As anyone can tell by the long silence on this blog, we’re not committed or prolific bloggers. Norman Geras (http://normblog.typepad.com) however, was: he wrote his blog for 10 years, posting on politics, ideology, philosophy, literature, music and cricket among other subjects.
Norm died last week and his passing has been greatly mourned in the blogosphere, with Harry’s Place alone carrying two tribute posts (here’s one: http://hurryupharry.org/2013/10/19/it%E2%80%99s-still-out-there-norman-geras-1943-2013/). He is greatly missed by his family and friends and by those of us who enjoy reading blogs.
Why was Norm so beloved? It is all down to his style. Norm was a Marxist, and argued his views powerfully and cogently. He always had respect for those who did not agree, which is precisely why he argued so forcefully – he thought his views, and the objections of others, were worth addressing fully and that other people could be persuaded to agree – or if not, that everyone could be clear on why they did not agree.
There was never any hint in Norm’s views that his opponents acted purely out of bad faith, malice or stupidity, which is a standard position among the blogosphere and now increasingly in the political sphere as well. That respect – which is not to be confused with respect for the actual view being contested – is what gave his blog its uniquely challenging but friendly atmosphere.
When you visited Norm’s blog, you knew you were there to think. You knew were respected as a reader and as a thinker.
He didn’t always set out to challenge: he posted some more relaxing stuff too. But Norm’s writings on music and cricket were also interesting and always thought-through: without being essays, but like articles for serious newspapers, they allowed the reader to feel comfortable while providing perspectives and ideas worth thinking about.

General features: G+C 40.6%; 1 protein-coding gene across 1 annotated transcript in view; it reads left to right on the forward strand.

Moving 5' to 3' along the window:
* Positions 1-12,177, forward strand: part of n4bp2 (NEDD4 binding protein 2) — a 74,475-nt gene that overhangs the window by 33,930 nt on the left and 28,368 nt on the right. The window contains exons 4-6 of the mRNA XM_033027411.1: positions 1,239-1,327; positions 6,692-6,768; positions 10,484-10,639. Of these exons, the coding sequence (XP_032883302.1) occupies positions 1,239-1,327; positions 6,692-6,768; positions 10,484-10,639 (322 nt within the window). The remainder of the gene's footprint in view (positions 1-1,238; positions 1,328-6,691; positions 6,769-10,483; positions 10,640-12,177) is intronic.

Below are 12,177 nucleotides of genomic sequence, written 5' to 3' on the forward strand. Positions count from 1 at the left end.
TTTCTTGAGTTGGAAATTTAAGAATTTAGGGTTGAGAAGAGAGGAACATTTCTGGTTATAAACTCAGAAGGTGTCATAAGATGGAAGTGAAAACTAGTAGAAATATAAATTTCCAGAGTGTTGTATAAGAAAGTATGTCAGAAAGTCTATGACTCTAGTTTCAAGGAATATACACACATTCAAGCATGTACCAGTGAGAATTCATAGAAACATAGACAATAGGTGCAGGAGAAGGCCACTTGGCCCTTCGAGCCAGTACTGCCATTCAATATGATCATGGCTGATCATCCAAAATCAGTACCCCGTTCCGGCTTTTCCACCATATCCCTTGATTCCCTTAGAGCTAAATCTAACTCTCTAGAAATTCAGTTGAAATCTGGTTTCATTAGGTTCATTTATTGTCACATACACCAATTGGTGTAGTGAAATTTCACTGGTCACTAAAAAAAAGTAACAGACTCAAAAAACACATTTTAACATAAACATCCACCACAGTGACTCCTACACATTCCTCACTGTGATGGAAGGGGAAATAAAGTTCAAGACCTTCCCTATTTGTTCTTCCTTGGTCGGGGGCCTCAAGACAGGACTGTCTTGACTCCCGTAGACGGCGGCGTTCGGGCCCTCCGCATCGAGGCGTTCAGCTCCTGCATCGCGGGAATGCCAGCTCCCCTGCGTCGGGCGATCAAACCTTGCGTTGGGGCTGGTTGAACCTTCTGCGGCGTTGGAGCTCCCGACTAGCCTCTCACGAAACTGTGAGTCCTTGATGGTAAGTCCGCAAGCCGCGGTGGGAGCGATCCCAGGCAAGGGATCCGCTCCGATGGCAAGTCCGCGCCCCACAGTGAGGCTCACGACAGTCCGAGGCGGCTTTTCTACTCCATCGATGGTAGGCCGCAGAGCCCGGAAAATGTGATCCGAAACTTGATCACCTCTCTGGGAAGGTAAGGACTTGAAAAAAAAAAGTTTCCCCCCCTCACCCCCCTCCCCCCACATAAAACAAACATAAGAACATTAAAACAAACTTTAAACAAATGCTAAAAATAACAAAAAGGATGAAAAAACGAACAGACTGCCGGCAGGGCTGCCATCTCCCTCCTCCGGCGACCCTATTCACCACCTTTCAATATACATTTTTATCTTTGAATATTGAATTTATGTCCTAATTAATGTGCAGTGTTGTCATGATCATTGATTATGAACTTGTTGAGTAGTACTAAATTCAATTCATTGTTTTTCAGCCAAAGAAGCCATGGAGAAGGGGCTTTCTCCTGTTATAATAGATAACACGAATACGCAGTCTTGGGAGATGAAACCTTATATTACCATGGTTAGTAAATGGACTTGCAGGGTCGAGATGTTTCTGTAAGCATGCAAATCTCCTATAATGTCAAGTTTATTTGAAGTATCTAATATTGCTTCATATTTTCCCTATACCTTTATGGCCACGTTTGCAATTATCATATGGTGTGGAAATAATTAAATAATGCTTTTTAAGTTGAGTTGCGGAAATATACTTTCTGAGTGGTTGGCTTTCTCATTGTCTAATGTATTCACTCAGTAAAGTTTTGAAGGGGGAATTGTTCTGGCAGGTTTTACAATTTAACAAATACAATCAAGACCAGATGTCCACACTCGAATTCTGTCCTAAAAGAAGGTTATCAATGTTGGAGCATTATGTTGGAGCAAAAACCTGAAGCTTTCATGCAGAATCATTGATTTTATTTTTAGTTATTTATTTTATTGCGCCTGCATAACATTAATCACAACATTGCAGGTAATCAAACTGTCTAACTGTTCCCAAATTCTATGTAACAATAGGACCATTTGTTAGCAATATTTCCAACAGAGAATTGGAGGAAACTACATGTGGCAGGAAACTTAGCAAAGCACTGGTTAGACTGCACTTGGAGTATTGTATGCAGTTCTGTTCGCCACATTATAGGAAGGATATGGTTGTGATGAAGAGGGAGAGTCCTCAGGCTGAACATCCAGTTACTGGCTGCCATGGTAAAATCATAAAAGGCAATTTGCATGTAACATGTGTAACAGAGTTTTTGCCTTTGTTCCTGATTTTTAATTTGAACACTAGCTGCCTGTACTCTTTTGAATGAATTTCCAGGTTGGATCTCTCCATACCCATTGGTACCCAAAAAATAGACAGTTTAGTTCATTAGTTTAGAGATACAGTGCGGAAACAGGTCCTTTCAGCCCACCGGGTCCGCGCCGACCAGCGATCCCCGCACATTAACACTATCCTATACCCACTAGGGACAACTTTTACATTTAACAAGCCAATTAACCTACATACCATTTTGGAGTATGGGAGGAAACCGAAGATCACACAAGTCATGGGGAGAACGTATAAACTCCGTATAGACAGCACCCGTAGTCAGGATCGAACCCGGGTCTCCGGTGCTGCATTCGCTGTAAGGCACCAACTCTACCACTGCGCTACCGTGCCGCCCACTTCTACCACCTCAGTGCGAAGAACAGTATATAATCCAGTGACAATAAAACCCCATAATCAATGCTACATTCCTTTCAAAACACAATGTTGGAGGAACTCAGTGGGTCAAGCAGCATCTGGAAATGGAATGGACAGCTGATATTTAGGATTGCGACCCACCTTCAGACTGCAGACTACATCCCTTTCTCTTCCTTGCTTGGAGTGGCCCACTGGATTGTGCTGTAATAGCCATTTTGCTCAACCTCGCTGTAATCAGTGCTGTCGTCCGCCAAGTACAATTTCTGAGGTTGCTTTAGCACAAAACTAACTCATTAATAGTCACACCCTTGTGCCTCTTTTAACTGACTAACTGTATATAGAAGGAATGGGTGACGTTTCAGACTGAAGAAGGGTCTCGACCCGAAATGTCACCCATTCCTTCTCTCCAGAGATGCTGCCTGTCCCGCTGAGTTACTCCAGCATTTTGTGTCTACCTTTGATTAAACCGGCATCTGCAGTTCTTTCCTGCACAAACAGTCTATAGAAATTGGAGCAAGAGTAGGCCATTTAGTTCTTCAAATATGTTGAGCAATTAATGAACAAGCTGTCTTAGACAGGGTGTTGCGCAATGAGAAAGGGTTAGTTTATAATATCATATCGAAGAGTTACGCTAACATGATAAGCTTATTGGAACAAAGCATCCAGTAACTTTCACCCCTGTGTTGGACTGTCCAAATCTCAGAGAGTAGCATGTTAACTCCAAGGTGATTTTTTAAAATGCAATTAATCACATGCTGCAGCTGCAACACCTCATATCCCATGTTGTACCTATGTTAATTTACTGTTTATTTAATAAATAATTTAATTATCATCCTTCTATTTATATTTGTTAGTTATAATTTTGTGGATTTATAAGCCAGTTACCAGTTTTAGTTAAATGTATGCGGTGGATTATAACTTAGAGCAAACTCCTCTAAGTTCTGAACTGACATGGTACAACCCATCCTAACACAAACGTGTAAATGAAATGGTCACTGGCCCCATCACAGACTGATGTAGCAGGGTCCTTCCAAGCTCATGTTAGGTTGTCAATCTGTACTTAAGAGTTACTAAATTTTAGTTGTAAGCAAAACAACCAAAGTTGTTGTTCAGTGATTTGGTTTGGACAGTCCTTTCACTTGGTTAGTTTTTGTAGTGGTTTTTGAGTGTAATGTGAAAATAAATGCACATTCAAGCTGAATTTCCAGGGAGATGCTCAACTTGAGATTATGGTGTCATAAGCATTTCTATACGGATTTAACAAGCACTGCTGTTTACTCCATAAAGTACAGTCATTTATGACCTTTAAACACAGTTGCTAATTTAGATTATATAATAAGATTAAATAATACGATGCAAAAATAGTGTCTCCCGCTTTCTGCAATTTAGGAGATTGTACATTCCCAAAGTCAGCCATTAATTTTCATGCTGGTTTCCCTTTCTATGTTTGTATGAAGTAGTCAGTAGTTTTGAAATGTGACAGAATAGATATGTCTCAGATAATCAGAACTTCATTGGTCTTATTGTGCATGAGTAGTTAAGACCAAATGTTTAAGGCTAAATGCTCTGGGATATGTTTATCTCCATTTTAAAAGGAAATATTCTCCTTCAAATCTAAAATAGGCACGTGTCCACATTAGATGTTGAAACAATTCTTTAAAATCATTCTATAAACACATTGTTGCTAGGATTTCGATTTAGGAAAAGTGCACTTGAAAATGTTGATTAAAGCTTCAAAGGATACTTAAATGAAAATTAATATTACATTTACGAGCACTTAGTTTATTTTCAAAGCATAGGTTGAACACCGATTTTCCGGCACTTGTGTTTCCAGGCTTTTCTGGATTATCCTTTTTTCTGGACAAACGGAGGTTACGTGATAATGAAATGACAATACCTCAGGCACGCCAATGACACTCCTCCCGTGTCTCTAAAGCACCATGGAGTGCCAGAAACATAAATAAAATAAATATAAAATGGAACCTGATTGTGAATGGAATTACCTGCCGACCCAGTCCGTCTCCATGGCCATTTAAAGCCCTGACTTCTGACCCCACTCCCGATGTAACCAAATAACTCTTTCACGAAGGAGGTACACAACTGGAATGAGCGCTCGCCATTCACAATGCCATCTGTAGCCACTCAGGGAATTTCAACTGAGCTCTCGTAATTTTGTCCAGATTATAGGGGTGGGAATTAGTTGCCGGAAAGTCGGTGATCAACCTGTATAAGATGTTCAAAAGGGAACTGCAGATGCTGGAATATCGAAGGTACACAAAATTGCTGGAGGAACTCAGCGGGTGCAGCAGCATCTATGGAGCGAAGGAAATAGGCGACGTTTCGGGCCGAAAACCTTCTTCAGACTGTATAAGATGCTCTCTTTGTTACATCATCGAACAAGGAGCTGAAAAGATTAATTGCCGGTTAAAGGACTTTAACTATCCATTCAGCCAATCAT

Norm invited others onto his blog, to share their views through questionnaires and through detailed discussions of favourite literature. The latter were more like essays and would examine a theme or a storyline or the influence of a text.
Norm never allowed comments onto his blog, believing that the blog was about the posts. In many blogs, comments generate far more heat than light anyway. But he would always engage bloggers directly on his own blog or privately via email. He would be prepared to stand by his views but was always unfailingly polite with it.
As a result, Norm’s blog would begin or take part in debates that didn’t degenerate into the Mitchell and Webb sketch where the two protagonists are reduced to shouting “Stalin!” and “Hitler!” at each other.
Many of Norm’s obituaries have made this point. I wanted to add my £0.02, simply because I experienced Norm’s intelligence and decency first-hand on a couple of occasions and it it left me optimistic for the potential of the blogosphere. If we have largely failed to realise this potential, it is our fault for assuming our opponents to be enemies.